Golf Course Management

-Save Strokes With Your Brain Not Your Swing-

by Karen Mundinger, CPGA Teaching Professional

Have you ever wondered what separates the average golfer from the single digit handicappers?  Ever wondered how all those pros have such beautiful swings yet some are superstars and others are missing cuts?

Perhaps your mother in law hits it an eighty yards shorter than you but is down the middle all the time.  She has a great short game and when you add them up she usually beats you!  What can you learn from this?  Lots I hope!

I played on tour for a number of years and I will adamantly say that the mind is what separates the tour players.  The players that are the cream of the crop have the best focus and minds in the game.  I have read lots of books, worked with sports psychologists and listened to motivational tapes and have learned a lot in the process.  Most of the top players have done this too.  Common sense can go a long way during a round of golf too!  It isn’t just for the professionals; it is for all golfers of all ages.

Bob Rotella has probably helped more golfers than anyone.  He is an amazing sports psychologist that has written a number of great golf books.  His books are so good that when I was away at a high performance curling camp in August his book “Golf is a Game of Confidence” was recommended reading.  I have never worked with him but many of my friends have and I always wished I did.

All elite athletes have something in common.  They have mostly worked towards written goals and dreams for many years in their life.  They have had a plan and professionals helping them work towards their goals.  Many young elite golfers now have sports psychologists, golf professionals, and a trainer and coach working with them.  Most top individual athletes or any serious sports teams would have the use of all of these, or at least have them at their disposal.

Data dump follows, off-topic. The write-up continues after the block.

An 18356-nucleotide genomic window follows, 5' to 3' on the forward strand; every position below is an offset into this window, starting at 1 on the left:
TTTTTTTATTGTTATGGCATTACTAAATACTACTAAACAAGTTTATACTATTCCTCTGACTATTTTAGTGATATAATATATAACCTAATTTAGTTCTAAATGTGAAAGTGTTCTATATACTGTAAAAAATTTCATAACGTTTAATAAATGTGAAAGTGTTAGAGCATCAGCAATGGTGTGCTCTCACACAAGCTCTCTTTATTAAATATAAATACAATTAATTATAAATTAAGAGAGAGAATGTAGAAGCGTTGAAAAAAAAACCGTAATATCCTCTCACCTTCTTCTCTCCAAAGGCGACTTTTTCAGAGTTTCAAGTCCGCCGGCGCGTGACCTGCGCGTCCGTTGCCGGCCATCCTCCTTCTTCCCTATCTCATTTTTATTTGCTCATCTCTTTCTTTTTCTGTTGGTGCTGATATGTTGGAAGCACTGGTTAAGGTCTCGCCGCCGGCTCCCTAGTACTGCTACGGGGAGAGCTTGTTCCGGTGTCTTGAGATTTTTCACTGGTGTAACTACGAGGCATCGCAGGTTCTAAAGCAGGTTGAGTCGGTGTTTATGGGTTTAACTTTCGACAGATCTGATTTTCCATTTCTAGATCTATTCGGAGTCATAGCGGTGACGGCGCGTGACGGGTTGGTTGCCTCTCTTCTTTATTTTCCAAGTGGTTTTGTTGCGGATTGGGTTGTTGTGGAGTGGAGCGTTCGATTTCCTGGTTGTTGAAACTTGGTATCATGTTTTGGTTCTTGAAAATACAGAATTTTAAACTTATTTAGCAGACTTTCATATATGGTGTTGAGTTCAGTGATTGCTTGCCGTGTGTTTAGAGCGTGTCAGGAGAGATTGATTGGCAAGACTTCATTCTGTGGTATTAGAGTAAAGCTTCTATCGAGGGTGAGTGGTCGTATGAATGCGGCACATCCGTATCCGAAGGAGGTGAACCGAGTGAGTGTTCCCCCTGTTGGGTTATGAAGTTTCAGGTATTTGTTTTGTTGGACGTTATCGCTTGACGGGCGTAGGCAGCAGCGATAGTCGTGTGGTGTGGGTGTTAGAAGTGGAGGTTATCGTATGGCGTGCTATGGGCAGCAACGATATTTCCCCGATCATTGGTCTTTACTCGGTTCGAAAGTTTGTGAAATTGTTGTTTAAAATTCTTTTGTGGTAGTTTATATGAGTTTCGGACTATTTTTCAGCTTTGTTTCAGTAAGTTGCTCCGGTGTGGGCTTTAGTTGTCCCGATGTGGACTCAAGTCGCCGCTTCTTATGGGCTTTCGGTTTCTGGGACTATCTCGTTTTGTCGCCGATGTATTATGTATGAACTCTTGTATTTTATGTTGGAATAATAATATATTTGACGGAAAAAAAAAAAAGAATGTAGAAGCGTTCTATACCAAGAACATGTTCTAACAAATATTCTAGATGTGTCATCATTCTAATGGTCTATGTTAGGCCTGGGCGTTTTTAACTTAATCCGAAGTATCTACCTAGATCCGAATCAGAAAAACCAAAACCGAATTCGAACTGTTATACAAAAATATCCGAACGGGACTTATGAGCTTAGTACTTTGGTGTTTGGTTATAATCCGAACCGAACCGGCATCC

I had one of my best tournaments in St. Petersburg Classic one year.  I shot nine under par and I had a simple game plan.  In my yardage book I had taken out a red marker and drawn a line from each tee box to the middle of the fairway and I put an ‘X.’ Then I did the same to the green.  I had a friend of mine that was a golf professional caddying for me and he was a great inspiration and that week I seemed to be in the zone.

We kept things simple and my focus was never better.  This is really important but you have to understand then when you are in the zone it is almost effortless.  You just see a shot and you can do it.  You don’t really have to think about how you will get it done, you just focus on getting it done.

Golf course management is much more than just thinking about how to play a hole.  It encompasses the whole mindset of a round and how one must play one shot at a time.  You need to stay in the moment.  Not looking ahead and certainly not looking back.  For most amateurs just remember it is just a game, play for fun.

If you need help go see your local CPGA Professional for some lessons.  They can help you with more than just your golf swing.